Apple Music, new operating systems and a smarter Siri were front and center at Apple Inc.'s Worldwide Developers Conference, but it wasn't a new product that got people talking — it was women.
During Monday's keynote presentation, Jennifer Bailey, Apple's vice president of Internet services, and Susan Prescott, vice president of product marketing, took the stage to announce new developments with Apple Pay and a news reading app. It was the first time that Apple has had female executives on stage at any of its major events since at least the launch of the first iPhone in 2007.
In recent years, Apple has been criticized for parading out only top male executives at its iPhone, iPad, Apple Watch and WWDC events, particularly as Silicon Valley as a whole dealt with gender disparity and discrimination issues.
For a company as high-profile as Apple, which has only had three women on stage at its news conferences since 2007 (two of whom were third-party developers, and one was supermodel Christy Turlington), members of the tech community described the move as a huge development.
"It's very significant because you have a very well-intentioned and purposeful effort on the part of a tech giant to raise the profile of their female executives at their premier public event," said Jonathan Sposato, an angel investor, serial entrepreneur and chief executive of photo-editing service PicMonkey.com. "They're trying to do the right thing."
Apple released data last year that revealed women account for only 30% of its 98,000 employees. Of its engineers, women make up only 20%. And of its last seven news conferences, nearly every speaker on stage was a white man. Against this backdrop, Monday's news conference was noticeably different.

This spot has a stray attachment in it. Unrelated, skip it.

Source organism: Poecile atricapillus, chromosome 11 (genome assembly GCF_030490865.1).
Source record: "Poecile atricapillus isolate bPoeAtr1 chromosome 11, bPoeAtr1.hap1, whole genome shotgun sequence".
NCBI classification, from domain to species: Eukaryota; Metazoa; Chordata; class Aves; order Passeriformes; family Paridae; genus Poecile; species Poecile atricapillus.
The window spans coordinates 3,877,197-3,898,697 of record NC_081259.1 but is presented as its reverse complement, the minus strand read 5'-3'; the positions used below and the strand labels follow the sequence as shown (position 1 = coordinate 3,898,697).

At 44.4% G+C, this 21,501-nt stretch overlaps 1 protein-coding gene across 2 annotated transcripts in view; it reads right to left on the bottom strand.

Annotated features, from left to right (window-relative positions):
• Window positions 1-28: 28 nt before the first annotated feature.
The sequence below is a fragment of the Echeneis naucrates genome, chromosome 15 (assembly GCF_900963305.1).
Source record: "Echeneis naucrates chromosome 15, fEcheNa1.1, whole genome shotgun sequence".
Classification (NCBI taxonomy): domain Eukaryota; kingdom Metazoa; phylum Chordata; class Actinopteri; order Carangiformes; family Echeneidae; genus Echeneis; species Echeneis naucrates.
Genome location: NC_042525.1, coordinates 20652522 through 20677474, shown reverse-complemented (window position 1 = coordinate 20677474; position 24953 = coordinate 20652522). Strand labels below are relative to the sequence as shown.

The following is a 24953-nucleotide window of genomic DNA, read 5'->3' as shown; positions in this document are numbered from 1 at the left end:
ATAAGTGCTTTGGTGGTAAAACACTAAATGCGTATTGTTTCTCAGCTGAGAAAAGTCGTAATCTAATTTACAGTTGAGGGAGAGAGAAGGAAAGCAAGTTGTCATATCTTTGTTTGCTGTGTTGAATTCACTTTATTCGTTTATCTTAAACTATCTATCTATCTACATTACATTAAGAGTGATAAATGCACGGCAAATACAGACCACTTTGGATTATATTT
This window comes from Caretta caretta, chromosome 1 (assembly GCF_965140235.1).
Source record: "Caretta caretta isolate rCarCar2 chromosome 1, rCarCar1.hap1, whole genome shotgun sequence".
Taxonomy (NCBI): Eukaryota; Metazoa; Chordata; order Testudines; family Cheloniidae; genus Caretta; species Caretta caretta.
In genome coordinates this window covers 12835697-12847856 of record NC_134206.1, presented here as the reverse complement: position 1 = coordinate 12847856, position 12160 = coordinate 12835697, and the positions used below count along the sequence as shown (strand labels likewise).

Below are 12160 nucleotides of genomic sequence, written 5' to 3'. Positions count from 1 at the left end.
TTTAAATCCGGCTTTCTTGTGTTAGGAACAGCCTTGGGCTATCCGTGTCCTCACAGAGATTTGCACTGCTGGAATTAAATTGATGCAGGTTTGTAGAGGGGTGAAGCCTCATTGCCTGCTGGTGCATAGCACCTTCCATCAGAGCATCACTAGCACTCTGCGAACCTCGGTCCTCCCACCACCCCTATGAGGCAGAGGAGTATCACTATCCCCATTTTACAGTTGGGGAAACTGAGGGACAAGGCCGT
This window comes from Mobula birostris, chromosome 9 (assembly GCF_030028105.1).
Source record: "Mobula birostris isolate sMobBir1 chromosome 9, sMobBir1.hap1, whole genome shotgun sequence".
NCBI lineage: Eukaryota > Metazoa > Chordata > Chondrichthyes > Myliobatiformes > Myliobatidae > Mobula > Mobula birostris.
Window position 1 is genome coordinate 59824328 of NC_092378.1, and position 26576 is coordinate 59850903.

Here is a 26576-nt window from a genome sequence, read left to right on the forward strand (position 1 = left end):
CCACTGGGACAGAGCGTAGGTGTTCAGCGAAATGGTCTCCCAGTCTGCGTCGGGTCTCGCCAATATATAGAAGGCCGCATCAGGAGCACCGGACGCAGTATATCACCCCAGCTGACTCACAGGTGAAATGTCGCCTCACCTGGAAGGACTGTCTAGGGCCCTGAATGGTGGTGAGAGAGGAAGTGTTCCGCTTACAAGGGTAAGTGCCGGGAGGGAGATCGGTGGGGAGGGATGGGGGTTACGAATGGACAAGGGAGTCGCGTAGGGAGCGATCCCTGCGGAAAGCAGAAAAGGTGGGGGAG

Of course, having women on stage doesn't necessarily improve Apple's ratio of women to men within the company, Sposato said. Achieving a diverse workforce in a company as big as Apple could take years. But that doesn't mean Bailey and Prescott were merely for show. By simply having a more inclusive news conference, Sposato said Apple was able to send an important message about its intent — that it values the women in the company and that Apple is a place where women have a place at the top.
"It may feel like a token, superficial change," Sposato said of the news conference itself. "But I'd argue that those token changes are a necessary component of advancing the discussion and modeling the right behavior for the long term."
Carolyn Leighton, the founder and chairwoman of Women in Technology International, said Apple's inclusion of Bailey and Prescott also makes excellent business sense because it shows that the company is acknowledging women as part of its audience.
"It's a win all the way around," Leighton said. "It's a win for Apple, it's a win for the women in those roles, and every time a young girl sees a woman in an important role, she sees a possibility of herself in that role. That's so powerful."